has gone down his eld companion, Alexender
Weihgart arrives; he behaves amiably, though, in manner (and
Weihgart, no cleverer or more capable Rade¬
macher is convinged, has steadily ascended.
this is a qucstion of stage direction or acting) ke is objectionably
His own earnest desire is to meeb the man he regards
katuous and patronising. The audience expects the explosion;
as his successful rivel, to let him knowthat bis friend¬
none happens. There are long silences, and the scene ends with
ship has been a pretence, that he hates him; and he
is overjoyell when the Doctor consents to ask
Weihgart going in peace, whilst the play closes with the deathof
Weihgart to come. There is an actor, Florian
Rademacher. What is exactly the explanation of the dying
Schubart, also in the hospital, and he uuggests. a
journalist’s conduct one can only guess, aided by a last word or
rehearsal of the coming sceue; he will be Weihgart—
two. Even now I am doubtful whether he was silent because of
what has Rademagher to say to him? The writer
begirs his venomous prade, he casts the mask aside.
the kind speeches of his former friend or because some moral
tells the other what he has longed to tell, and winds
change caused by his illness drove away his evil wish. In some
up with a cruel stab--Weihgart's wife, he
respects the play is powerful, but it points towards a goal that is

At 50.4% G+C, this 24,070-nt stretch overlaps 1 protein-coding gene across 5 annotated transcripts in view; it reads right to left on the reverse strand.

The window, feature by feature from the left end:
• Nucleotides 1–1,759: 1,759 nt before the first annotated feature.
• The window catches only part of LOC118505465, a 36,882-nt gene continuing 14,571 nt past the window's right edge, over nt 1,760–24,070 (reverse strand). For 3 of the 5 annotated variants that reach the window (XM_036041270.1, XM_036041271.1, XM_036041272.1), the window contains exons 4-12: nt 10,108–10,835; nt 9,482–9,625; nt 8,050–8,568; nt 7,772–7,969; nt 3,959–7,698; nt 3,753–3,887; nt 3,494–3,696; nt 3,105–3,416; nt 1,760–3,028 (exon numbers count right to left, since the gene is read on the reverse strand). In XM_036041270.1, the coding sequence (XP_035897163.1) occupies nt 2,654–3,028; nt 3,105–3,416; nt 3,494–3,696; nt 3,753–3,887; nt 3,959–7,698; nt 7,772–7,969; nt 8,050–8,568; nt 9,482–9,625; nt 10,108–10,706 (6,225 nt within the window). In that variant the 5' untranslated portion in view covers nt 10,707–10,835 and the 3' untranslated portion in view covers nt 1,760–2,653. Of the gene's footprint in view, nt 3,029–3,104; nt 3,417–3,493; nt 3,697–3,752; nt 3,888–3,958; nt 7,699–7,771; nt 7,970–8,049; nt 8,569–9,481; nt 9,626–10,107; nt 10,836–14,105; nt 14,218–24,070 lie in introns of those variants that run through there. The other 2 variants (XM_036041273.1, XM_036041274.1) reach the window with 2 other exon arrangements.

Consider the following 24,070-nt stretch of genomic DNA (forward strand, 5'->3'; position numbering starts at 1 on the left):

declares, has beeu bis mistrese. Eshausted by the
effort, for his wrath has carried him beyond bis
never reached. There are nice reticences and agreeable hints and
strength, he is lying quietly back in his chair
suggestions of character, but the audience is too puzzled for deep
wien Weihgart arrives, and beglas to talk
feeling. Wilat a pity that one cannot build big things with
soothingly, to lament bis old comrade's mistertunes,
to speal of the disappointments and irritations that
negatives! Still, the work held the house very well, This toa
have constantly affected himself in the midlst of bis
J. D.
great extent was duc to the admirable acting of Mr.
apparent prosperitr; and Rademacher is gradually
Beveridge in the character ol the dying man. Mr. George
moved to gentler theughts, bis fury passes; wien the
Trollope's work was skilful as the consumptive patient, and Miss
allotted quarter of an horé has gone the two part
n all kinduess, Weibgart iever dreaming that auy
Isabel Grey ghowed some cleverness as a nurse.
hard thought has been in his old friend's mind. Mr.
The programme ended with a joke by Mr. Bernard Shaw,
J. D. Beveridke plays Rademacher wich atriking force
entitled“ How Hle Lied to Her Husband,“ a droll piece with one
and finish. Complex asthe dring mau's fancies may
###cellent comie iden, hut some humours that r#f##
be, they are always expressed with perfect clearness.
The actor, who does nothing iil, has certainiy not for
a long time done anything better: it is à studywhich
will dwell in the recollection of thoso who see it.
Mr. George Trollope was also excellent as Schu¬
Lart, bat Mr. Rudge Harding, as Weihgart,
lacked eincerity; his manner, indeed, rather
expressed patronage than sympathy, and che reason
for tbe chauge in Rademacher was not made so com¬
prehensible as it ehould have beeu. The doctor was
well played by Mr. Howard Sturge and the nurse by
Miss Isabel Grey.
„ „ „we river